• In the area of fiscal transparency: (1) a large share of government procurement has been delegated to the UNDP (which has cut costs as well as limiting corruption) and an independent auditing process has been established for procurement; (2) the Comptroller General’s office and Office of Public Ethics have been merged into an independent Superior Accounting Tribunal; (3) more than 1,200 businesses have been temporarily closed for nonpayment of tax and other fiscal fraud; and (4) the annual budget was submitted in full and in good time to congress, together with quarterly execution reports (for the first time in Honduran history). The government intends to build on these achievements in 2004 by: (5) strictly limiting the number of political appointments to the public sector and establishing a system of advancement based on merit; (6) incorporating in a permanent law the prohibition of intra-year unfinanced expenditure appropriations; (7) preparing finalized reconciled fiscal accounts as a prerequisite for the eventual goal of submitting audited fiscal accounts to congress; (8) enacting a new law to enhance control over National University decisions; and (9) establishing specialized tax courts.
  • The government is particularly committed to reducing red tape to help improve the investment climate. A Simplification Law was approved by congress in 2002, and the Competitiveness Commission is pursuing further simplification of procedures. This reform, together with the adoption of a new property law facilitating the titling of land, will reduce transaction costs and speed up the process of starting a new company.

42. The government is also aware of concerns that bail-outs (condonaciones) and support for depositors in failed banks have pre-empted scarce public resources that could otherwise have contributed to poverty-reduction programs. The government has decided to abstain from all possible bail-outs over the period covered by the program. When bail-outs are unavoidable, their cost will be fully reflected in the budget and offset by compensatory fiscal measures—with a view to ensuring full public scrutiny of the bail-outs and congressional prioritization of the use of public resources.

  • Successive support plans for agricultural loans approved in recent years have resulted in large fiscal cost, unfair distributional impact, and weakened incentives for creditors to remain current with loan obligations. To demonstrate its commitment to discontinuing bail-outs, the government has decided to prioritize the eligibility for support under the Agricultural Decree to small beneficiaries. Access to relief under the decree will terminate on December 31, 2003, and no further support to the agricultural sector will be extended over the course of the program.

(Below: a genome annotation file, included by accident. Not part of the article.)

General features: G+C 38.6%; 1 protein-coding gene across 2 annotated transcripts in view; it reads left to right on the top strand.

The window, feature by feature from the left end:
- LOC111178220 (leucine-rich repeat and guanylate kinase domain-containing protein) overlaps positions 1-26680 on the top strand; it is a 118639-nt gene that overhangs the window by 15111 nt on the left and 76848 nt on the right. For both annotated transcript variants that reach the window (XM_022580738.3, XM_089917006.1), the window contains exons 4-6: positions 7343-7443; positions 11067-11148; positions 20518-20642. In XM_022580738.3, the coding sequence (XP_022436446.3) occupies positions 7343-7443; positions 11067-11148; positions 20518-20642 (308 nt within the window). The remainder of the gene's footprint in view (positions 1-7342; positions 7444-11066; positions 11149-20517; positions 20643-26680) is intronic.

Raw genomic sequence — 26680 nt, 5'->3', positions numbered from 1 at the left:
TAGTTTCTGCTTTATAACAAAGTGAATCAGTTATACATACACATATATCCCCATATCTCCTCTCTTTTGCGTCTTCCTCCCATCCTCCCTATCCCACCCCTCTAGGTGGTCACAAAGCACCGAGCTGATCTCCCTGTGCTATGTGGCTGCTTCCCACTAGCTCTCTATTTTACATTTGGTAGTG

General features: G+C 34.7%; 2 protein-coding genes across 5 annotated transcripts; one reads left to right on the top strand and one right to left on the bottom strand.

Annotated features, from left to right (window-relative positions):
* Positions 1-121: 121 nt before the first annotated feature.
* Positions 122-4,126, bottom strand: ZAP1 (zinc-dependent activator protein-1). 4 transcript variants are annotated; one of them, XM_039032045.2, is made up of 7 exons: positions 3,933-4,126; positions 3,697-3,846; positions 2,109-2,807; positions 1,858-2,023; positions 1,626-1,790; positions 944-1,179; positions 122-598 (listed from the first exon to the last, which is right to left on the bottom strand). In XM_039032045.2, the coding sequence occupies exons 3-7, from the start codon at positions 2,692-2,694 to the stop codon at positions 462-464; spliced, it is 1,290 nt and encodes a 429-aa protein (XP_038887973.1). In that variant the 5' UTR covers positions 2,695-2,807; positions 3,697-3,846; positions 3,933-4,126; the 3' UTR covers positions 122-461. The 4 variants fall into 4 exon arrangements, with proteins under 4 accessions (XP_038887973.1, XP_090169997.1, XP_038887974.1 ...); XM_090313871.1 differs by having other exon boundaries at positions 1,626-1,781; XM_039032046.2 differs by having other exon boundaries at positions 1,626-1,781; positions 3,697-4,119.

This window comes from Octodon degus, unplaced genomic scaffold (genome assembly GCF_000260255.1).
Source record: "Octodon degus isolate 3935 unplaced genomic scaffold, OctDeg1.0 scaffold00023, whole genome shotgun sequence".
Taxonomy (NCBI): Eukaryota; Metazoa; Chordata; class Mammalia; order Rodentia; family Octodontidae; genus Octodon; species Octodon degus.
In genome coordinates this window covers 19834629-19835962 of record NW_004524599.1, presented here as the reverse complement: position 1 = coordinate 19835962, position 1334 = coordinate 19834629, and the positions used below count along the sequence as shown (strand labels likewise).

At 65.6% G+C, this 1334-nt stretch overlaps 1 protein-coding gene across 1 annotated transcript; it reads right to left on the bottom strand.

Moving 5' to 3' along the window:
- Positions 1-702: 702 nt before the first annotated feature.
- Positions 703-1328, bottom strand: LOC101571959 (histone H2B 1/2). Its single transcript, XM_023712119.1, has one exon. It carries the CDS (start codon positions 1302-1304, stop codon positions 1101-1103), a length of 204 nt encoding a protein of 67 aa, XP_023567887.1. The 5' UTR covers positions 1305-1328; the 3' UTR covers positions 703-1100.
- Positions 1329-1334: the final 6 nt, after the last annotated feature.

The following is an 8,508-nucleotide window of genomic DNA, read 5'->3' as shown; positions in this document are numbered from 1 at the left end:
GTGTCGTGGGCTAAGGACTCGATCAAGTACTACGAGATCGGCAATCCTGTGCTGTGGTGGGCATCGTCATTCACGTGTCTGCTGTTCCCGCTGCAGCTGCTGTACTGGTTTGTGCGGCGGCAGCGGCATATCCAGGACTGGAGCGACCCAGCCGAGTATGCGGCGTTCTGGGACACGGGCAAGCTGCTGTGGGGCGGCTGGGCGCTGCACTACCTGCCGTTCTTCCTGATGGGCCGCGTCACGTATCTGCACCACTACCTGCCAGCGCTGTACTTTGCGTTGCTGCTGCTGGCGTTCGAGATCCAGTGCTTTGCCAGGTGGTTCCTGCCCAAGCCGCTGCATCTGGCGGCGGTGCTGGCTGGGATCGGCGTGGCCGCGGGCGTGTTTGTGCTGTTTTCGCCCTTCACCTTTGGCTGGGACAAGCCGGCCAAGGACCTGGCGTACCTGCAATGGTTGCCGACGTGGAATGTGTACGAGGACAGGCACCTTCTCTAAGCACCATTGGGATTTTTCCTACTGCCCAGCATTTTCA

• A limited amount of future public support for weak banks is provided for under the program as described above, to resolve previously identified problems in banks without unnecessary losses to savers. However, the government is committed to recovering as much as possible of the public resources used to support banks, with the goal of recovering L 360 million by December 2005. The strengthened sanctions against financial crimes referred to above should both limit misappropriation of bank assets and help enforce their recovery.

43. A goal of the government is to spread the tax burden as equitably as possible across society, to minimize its impact on any single group. The reduction in tax exemptions and measures to enforce tax collection described above represent the government’s commitment to minimize tax increases by ensuring that existing taxes are fully collected. If consensus from the Fiscal Pact and the National Dialogue support a further elimination of tax exemptions, the government will submit these proposals for congressional approval before end-2004.

44. The government is committed to improving transparency in every domain. Honduras has participated in all evaluations of standards and codes for which the IMF takes lead responsibility. By the first review, the government will develop an action plan to improve Honduran statistics according to a prioritized list of reforms, with a view to participating in the IMF’s General Data Dissemination Standards (GDDS).

V. Program Modalities

45. The program will have semiannual quantitative performance criteria, for end-June and end-December, and indicative targets for end-March and end-September, on (1) the stock of central bank net domestic assets and net international reserves; (2) the central government wage bill; (3) the overall deficit of the central government; (4) the overall deficit of the combined public sector; (5) net domestic financing of the combined public sector; (6) the non accumulation of external payments arrears; and (7) the contracting or guaranteeing of nonconcessional external debt. These are specified in Table 1. Quarterly indicative targets will be set on the operating balance of public enterprises and on (the new definition of) poverty-reduction spending.

46. Given the importance of a rapid implementation of key public sector investments to growth and the public finances, the program for 2004 envisages an adjustment of some of the fiscal targets (up to ¼ percent of GDP) to accommodate a higher execution rate of telecommunications projects than currently anticipated. In particular, the target on the combined public sector deficit and its domestic financing will be adjusted upward by up to L 335 million, in the event that investment by HONDUTEL exceeds the amount of L 1,543 million (1¼ percent of GDP) envisaged in the program.